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Gov. Ron DeSantis speaks at the opening of the Conservative Political Action Conference last month in Orlando. Photo: Joe Raedle/Getty Images

Florida Gov. Ron DeSantis said "the state was not involved" in helping to vaccinate 1,200 residents of the super-rich Ocean Reef community in January.

  • But both the hospital system that supplied the doses and Monroe County have contradicted his claims, saying the state authorized the vaccines, the Tampa Bay Times and Miami Herald report.

Why it matters: DeSantis has faced increasing criticism for directing vaccines toward wealthy communities.

  • Some of those who benefitted from the vaccine pop-ups also donated to the governor's political action committee, which has pulled in almost $4 million.

The state of play: A spokeswoman for Baptist Health Systems, which administered the Ocean Reef vaccines, told the Times/Herald that "Florida asked Baptist Health to take delivery of the doses to our ultra-cold freezer storage for delivery to the Medical Center at Ocean Reef."

  • Brian Keeley, the Baptist Health Systems president and CEO, and his wife own a home in Ocean Reef, but the spokeswoman wouldn't comment on whether they had a hand in getting the vaccines.
  • Back in January, Baptist Health canceled vaccine appointments for hundreds of members of the general public because it had run out of supply.

What's next: Ag Commissioner Nikki Fried and state Senate Democratic Leader Gary Farmer asked the FBI to investigate.

  • "If this isn’t public corruption, I don’t know what is,’' Fried said.

This story first appeared in the Axios Tampa Bay newsletter, designed to help readers get smarter, faster on the most consequential news unfolding in their own backyard.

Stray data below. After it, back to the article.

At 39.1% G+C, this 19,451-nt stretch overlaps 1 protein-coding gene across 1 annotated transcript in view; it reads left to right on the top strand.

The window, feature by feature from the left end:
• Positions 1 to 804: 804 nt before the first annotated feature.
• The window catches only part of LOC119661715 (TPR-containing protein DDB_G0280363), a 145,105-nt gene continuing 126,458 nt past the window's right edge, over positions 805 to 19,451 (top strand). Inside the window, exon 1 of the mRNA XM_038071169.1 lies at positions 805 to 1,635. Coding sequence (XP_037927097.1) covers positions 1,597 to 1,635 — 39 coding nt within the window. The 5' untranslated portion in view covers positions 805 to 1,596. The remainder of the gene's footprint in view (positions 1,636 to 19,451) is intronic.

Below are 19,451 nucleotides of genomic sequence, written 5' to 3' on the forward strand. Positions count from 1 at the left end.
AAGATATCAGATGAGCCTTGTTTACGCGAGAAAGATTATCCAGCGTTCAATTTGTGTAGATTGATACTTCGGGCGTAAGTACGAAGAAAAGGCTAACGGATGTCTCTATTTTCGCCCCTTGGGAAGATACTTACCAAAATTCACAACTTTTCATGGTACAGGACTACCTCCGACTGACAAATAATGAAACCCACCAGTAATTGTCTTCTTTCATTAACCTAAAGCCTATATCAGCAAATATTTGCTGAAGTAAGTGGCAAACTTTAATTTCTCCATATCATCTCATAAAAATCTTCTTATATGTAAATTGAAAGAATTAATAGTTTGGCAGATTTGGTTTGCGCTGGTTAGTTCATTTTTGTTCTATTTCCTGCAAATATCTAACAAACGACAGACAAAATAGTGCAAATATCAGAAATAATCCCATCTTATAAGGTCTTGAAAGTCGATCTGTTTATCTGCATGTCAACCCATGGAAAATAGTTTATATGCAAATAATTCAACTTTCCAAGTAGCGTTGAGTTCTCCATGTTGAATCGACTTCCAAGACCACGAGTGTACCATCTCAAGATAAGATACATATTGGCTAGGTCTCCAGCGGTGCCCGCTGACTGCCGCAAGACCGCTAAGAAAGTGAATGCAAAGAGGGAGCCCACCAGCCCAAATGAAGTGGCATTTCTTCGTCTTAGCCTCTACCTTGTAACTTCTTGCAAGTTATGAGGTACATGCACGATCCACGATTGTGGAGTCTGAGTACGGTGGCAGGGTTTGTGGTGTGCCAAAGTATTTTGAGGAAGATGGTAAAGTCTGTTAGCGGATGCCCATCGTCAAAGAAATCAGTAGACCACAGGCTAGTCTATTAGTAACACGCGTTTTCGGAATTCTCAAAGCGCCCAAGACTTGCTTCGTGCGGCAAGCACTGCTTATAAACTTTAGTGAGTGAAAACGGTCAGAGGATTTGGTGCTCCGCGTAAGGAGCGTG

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Go deeper

Bryan Walsh, author of Future
57 mins ago - Technology

Meet your doctor's AI assistant

Illustration: Annelise Capossela/Axios

Artificial intelligence is breaking into the doctor's office, with new models that can transcribe, analyze and even offer predictions based on written notes and conversations between physicians and their patients.

Why it matters: AI models can increasingly be trained on what we tell our doctors, now that they're starting to understand our written notes and even our conversations. That will open up new possibilities for care — and new concerns about privacy.

What we know about the victims of the Indianapolis mass shooting

Officials load a body into a vehicle at the site of the mass shooting in Indianapolis. Photo:

Eight people who were killed along with several others who were injured in a Thursday evening shooting at a FedEx facility in Indianapolis have been identified by local law enforcement.

The big picture: The Sikh Coalition said at least four of the eight victims were members of the Indianapolis Sikh community.

Pompeo, wife misused State Dept. resources, federal watchdog finds

Former Secretary of State Mike Pompeo. Photo: Joe Raedle/Getty Images

The State Department's independent watchdog found that former Secretary of State Mike Pompeo violated federal ethics rules when he and his wife asked department employees to perform personal tasks on more than 100 occasions, including picking up their dog and making private dinner reservations.

Why it matters: The report comes as Pompeo pours money into a new political group amid speculation about a possible 2024 presidential run.